Sunday, 21 February 2010

Six Days in Lent

Geodesic domeImage via Wikipedia

This year our diocese is encouraging everyone to rediscover ways to sustain the sacred centre. This could induce Narcissism and Tea Light Overdrive, but it’s an important task. Humanly speaking, the whole life of the Church is powered by passion, prayer and spiritual conviction. If faith becomes thin and stringy, we will soon lose the plot, and with it, the means to be a transformative community.

It’s an encouraging phrase, but how do we sustain the sacred centre? My archdeaconry close colleagues (Andrew, Caroline, Karen, Rosie and Roy) and I tried to think this through last autumn. There’s a lot of hype about spirituality, and we were trying to be realistic.

We needed to find something we could recommend, in the light of various complications:

  1. Everyone is sustained in different ways by different things, being at different stages on their journey. Even if we could work out the perfect Universal Spiritual Centering Wheeze (shades of Monty Python’s funniest joke in the world) some would be more ready to take it on than others

  2. Our colleagues are busy people. If we simply download one extra thing we think might help onto them we could actually be making the problem worse — This morning you had 45 things to do. Now you’ve got 46. This is hardly a spiritually energising prospect.

  3. If bishop and archdeacon model extra overload people may think we think spiritual development is a job, or an optional extra job, or something that can be accomplished by doing even more of the same — A wise and experienced priest in another diocese told me his turning point was when he had realised that the less he did, the more of value seemed to happen. That’s not an absolute principle, but 99% of vicars err on the side of overwork not underwork.
So we came up with the notion of Six Days in Lent. This is official permission to spend one day a week in Lent out of your trench, doing something you believe will nourish your soul. Even if you’re wrong, it was worth the risk. You can block the day out as assiduously as you would a funeral or Church meeting, and write it into your schedule. What kinds of things? Karen, Andrew, Caroline and I brainstormed 40 starters to get the creative thoughts going:

In this spirit, this first week of Lent, I headed for somewhere I’d never been, Pelagos in Latimer. This is a new and innovative Spirituality development centre in the best countryside on the Underground, near the River Chess. Various events go on there, and it’s available to people and groups for all sorts of different purposes, including, last Saturday, a day exploring Jesus’ wilderness experience with 30 others. It struck me how much of our feeling and thinking is shaped by a crush of immediate externals. In a desert the externals are much more basic. I was interested by parallel between what happened to Jesus in the desert and Richard Rohr’s concept of how men to grow up, or don’t, which I’ve described elsewhere. The wilderness is a crucible in which we engage with greed, ego, and possessiveness, set apart from the toys and concerns that feed those old friends.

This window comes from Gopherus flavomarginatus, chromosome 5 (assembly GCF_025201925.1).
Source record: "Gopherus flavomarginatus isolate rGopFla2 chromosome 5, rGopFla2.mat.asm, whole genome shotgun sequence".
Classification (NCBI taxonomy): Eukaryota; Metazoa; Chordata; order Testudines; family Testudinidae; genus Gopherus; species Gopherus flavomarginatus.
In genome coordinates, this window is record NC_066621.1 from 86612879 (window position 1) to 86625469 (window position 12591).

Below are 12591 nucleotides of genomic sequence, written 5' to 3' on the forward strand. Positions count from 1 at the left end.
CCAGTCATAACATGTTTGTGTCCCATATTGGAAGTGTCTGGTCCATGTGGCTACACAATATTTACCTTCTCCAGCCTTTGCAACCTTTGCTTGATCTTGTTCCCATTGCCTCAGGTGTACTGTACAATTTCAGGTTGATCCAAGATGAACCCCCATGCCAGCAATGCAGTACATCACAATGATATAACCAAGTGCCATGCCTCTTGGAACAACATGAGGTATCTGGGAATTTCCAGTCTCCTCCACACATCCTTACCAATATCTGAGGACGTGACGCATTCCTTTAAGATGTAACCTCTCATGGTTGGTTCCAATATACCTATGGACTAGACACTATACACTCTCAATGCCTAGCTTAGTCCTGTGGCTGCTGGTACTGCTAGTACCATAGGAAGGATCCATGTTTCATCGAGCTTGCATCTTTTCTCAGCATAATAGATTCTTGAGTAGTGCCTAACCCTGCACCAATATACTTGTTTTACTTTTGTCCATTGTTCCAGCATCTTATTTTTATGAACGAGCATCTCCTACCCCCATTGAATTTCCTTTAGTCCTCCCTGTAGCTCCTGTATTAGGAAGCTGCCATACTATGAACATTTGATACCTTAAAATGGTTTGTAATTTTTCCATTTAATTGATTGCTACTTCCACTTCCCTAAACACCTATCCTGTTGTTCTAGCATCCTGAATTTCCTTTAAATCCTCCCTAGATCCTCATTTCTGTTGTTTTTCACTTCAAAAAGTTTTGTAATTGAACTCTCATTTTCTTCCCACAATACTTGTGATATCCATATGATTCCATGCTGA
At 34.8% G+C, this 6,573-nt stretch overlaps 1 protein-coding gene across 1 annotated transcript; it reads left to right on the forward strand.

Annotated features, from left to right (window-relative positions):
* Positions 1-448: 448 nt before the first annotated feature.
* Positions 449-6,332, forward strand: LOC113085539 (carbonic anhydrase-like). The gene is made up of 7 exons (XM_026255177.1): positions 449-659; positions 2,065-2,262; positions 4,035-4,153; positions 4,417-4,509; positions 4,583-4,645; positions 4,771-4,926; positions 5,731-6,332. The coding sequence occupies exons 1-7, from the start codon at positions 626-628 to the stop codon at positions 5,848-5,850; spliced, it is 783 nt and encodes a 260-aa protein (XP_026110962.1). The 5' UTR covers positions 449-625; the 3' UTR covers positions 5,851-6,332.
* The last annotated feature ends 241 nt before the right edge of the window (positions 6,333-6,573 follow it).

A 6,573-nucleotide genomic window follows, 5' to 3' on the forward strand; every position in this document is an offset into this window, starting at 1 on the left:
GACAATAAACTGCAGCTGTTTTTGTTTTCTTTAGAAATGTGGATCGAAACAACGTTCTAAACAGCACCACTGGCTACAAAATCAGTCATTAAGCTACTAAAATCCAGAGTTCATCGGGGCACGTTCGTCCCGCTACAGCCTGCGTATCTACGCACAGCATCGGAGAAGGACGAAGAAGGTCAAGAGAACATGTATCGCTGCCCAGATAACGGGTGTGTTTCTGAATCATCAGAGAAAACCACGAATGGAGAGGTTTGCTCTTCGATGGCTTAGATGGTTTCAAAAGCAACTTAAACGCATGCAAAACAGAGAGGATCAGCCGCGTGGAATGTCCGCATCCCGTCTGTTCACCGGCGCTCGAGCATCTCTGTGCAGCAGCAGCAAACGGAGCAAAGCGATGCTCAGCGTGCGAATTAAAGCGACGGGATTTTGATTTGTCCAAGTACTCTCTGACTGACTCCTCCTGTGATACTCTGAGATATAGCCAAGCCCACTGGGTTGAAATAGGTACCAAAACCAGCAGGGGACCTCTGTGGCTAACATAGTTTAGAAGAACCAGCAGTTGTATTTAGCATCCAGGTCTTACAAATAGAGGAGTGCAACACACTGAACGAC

Next up? I’m taking a session to read The Horse and His Boy — the only Chronicles of Narnia children’s book I’ve never read. Then van Gogh or Chris Ofili, I wot... Watch this space.

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David said...

I'm trying to follow some of these suggestions in my blog - - I'm not confining myself to six days but trying to do 3 or 4 each week. Last week we happened to be near Bourbourg so visited the Caro Chapel. That took some negotiation because it was closed... more on the blog later today!

Rev Elizabeth said...

What a lovely idea....I think I'll pinch it and maybe suggest it to the parish as well. How refreshing to do something positive. God bless.

Daniel Graves said...

Fantastic idea. Sounds like a fun and edifying lenten discipline. I will pass the idea on and try it myself.

Fr. Dan Graves

Bishop Alan Wilson said...

Oh dear, David! Sorry about French opening hours... Karen & I will very miuch look forward to stories of what people got up to, and spiritual refreshment associated...

Bishop Alan Wilson said...

David, thanks for afntastic piece on the Caro chapel!

I'm glad "pulling rank" worked, and commend the trip to anyone else looking for something to do apart from boze cruise on a day out in Boulogne!

David said...

I'm trying to inspire people in the Parish to try some of these Sustaining ideas. I think quite a few read my blog but I don't think they are up to commenting! I now need to work out what I should do this week. 'Just sit and be...' was good for last week.

Raewynne J. Whiteley said...

Our diocese has an official policy of two days off per week, and for the last two years, I've tried to follow it (though I suspect I'm one of few who do). This Lent, as it happens, I've been asked to be a ski instructor, so one day per week I get to teach 5-7 year olds how to ski. It's immensely fun, and re-creative, as we all focus on making pizzas and french fries with our feet, and I reconnect my body and my soul.

Archbeship Anthony said...

Hi All,

When I give up something for Lent (Only really applies to Edible and drinkable things) I always give it up until Palm Sunday rather then Easter Sunday as Palm Sunday represent the time when Jesus came out of the Wilderness, but then Do not have any the the Given up Stuff the 6 Sunday between Ash Wednesday and Palm Sunday.


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